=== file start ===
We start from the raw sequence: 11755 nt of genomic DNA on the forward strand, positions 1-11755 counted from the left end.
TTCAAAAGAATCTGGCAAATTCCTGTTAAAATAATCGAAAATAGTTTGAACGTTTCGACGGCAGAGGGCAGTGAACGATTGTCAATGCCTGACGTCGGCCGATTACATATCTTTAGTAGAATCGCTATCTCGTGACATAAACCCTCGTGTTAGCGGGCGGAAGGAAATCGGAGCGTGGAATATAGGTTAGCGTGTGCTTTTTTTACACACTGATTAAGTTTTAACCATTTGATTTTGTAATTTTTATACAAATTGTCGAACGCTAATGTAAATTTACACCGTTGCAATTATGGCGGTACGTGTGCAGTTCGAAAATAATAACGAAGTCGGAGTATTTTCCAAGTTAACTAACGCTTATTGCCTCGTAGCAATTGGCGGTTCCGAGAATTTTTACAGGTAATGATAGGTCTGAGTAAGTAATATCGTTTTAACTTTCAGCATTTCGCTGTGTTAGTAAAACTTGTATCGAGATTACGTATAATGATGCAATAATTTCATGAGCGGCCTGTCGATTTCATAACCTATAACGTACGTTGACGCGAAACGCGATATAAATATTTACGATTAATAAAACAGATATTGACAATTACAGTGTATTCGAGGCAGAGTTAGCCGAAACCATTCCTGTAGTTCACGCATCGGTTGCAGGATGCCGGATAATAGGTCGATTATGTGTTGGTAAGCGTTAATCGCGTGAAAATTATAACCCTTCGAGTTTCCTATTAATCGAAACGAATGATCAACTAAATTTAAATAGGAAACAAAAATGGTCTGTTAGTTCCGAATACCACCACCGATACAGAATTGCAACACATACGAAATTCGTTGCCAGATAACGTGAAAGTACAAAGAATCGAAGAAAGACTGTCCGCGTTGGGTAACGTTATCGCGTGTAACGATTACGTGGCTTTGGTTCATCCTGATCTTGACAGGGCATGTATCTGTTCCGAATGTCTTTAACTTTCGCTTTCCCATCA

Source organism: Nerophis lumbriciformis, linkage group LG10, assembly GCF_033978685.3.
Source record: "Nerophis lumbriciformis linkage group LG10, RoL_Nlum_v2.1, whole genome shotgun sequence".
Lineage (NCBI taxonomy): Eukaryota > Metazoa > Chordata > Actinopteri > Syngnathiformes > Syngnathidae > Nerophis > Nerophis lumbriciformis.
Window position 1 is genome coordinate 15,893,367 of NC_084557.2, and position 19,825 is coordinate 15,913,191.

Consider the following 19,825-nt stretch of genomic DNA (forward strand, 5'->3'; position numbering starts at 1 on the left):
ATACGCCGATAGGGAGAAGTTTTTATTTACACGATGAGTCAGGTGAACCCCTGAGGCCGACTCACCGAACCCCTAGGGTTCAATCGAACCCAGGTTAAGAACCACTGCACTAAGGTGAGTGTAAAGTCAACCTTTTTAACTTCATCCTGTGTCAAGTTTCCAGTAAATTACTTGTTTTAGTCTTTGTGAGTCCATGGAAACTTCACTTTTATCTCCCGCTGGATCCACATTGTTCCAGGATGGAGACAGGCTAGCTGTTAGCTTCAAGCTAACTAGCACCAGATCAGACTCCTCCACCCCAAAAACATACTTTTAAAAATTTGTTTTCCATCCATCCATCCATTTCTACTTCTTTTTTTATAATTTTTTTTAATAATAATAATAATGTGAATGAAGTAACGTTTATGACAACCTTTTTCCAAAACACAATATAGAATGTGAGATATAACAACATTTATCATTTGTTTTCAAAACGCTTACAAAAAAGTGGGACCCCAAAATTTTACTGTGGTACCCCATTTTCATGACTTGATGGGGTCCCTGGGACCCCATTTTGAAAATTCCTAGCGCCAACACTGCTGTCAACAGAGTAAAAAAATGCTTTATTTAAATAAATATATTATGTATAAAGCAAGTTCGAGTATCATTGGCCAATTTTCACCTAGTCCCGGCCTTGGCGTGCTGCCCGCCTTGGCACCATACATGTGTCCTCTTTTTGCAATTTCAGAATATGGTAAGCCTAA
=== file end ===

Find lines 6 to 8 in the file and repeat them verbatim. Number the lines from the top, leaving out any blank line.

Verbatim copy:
Window position 1 is genome coordinate 15,893,367 of NC_084557.2, and position 19,825 is coordinate 15,913,191.

Consider the following 19,825-nt stretch of genomic DNA (forward strand, 5'->3'; position numbering starts at 1 on the left):
ATACGCCGATAGGGAGAAGTTTTTATTTACACGATGAGTCAGGTGAACCCCTGAGGCCGACTCACCGAACCCCTAGGGTTCAATCGAACCCAGGTTAAGAACCACTGCACTAAGGTGAGTGTAAAGTCAACCTTTTTAACTTCATCCTGTGTCAAGTTTCCAGTAAATTACTTGTTTTAGTCTTTGTGAGTCCATGGAAACTTCACTTTTATCTCCCGCTGGATCCACATTGTTCCAGGATGGAGACAGGCTAGCTGTTAGCTTCAAGCTAACTAGCACCAGATCAGACTCCTCCACCCCAAAAACATACTTTTAAAAATTTGTTTTCCATCCATCCATCCATTTCTACTTCTTTTTTTATAATTTTTTTTAATAATAATAATAATGTGAATGAAGTAACGTTTATGACAACCTTTTTCCAAAACACAATATAGAATGTGAGATATAACAACATTTATCATTTGTTTTCAAAACGCTTACAAAAAAGTGGGACCCCAAAATTTTACTGTGGTACCCCATTTTCATGACTTGATGGGGTCCCTGGGACCCCATTTTGAAAATTCCTAGCGCCAACACTGCTGTCAACAGAGTAAAAAAATGCTTTATTTAAATAAATATATTATGTATAAAGCAAGTTCGAGTATCATTGGCCAATTTTCACCTAGTCCCGGCCTTGGCGTGCTGCCCGCCTTGGCACCATACATGTGTCCTCTTTTTGCAATTTCAGAATATGGTAAGCCTAA